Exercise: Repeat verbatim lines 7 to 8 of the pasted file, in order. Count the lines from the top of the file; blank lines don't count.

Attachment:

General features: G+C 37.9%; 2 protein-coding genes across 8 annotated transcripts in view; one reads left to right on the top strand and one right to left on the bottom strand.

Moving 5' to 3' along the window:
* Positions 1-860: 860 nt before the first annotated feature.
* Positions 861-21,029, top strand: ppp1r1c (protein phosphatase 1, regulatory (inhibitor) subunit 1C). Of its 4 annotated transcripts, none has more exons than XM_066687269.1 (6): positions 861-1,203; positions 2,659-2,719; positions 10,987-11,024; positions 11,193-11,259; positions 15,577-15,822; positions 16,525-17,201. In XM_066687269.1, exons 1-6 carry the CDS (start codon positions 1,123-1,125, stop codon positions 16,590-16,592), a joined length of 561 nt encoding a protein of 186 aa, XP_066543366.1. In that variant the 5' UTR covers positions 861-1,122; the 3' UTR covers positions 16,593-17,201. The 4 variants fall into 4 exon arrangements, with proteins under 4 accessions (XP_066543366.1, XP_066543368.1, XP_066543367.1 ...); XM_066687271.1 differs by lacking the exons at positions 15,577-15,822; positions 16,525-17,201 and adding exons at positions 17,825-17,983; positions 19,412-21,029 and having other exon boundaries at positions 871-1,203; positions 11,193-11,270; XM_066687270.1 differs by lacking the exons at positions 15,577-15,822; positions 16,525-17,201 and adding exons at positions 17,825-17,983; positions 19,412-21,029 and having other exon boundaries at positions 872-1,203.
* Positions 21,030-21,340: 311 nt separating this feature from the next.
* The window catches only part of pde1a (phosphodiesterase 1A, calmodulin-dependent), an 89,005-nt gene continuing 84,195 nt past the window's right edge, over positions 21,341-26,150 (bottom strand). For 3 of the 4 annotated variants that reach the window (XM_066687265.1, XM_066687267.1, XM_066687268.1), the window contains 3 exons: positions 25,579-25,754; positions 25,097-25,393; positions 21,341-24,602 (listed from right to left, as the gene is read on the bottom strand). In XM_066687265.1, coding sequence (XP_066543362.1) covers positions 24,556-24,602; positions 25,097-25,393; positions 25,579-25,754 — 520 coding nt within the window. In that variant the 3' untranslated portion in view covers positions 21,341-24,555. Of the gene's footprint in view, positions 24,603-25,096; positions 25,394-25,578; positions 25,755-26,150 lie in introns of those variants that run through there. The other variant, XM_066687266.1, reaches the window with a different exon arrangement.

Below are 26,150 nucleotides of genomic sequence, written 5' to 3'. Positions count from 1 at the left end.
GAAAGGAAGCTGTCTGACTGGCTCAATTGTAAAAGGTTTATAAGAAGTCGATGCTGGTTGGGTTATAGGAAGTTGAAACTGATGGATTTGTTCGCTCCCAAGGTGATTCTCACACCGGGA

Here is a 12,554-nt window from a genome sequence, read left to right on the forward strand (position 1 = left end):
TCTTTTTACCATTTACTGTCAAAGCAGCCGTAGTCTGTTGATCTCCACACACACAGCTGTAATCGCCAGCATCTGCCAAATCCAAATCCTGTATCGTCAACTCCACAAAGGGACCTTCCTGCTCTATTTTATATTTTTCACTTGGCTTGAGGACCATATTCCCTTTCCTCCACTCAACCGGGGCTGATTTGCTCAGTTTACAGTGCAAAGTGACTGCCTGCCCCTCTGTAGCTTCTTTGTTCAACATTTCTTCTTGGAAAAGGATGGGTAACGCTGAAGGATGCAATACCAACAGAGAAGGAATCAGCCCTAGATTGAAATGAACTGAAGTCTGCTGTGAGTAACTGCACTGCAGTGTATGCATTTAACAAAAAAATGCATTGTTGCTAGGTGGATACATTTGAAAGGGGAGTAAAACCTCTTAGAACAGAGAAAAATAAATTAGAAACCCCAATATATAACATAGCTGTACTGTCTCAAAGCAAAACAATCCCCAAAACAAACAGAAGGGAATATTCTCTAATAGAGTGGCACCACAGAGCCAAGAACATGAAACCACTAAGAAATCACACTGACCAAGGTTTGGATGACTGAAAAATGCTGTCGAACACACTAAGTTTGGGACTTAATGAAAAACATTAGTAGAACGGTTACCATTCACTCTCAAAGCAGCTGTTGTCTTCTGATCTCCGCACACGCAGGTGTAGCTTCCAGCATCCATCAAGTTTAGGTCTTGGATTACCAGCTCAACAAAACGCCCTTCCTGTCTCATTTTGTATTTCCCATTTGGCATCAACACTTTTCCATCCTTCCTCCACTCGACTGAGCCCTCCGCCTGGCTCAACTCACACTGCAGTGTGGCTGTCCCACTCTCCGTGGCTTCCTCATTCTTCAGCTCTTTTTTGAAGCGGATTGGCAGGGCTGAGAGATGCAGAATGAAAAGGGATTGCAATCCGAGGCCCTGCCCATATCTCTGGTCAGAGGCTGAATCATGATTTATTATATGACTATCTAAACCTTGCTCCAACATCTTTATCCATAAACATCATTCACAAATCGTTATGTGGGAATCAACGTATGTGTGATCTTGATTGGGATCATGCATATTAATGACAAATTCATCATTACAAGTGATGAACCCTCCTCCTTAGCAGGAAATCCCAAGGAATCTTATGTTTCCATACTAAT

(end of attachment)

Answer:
Below are 26,150 nucleotides of genomic sequence, written 5' to 3'. Positions count from 1 at the left end.
GAAAGGAAGCTGTCTGACTGGCTCAATTGTAAAAGGTTTATAAGAAGTCGATGCTGGTTGGGTTATAGGAAGTTGAAACTGATGGATTTGTTCGCTCCCAAGGTGATTCTCACACCGGGA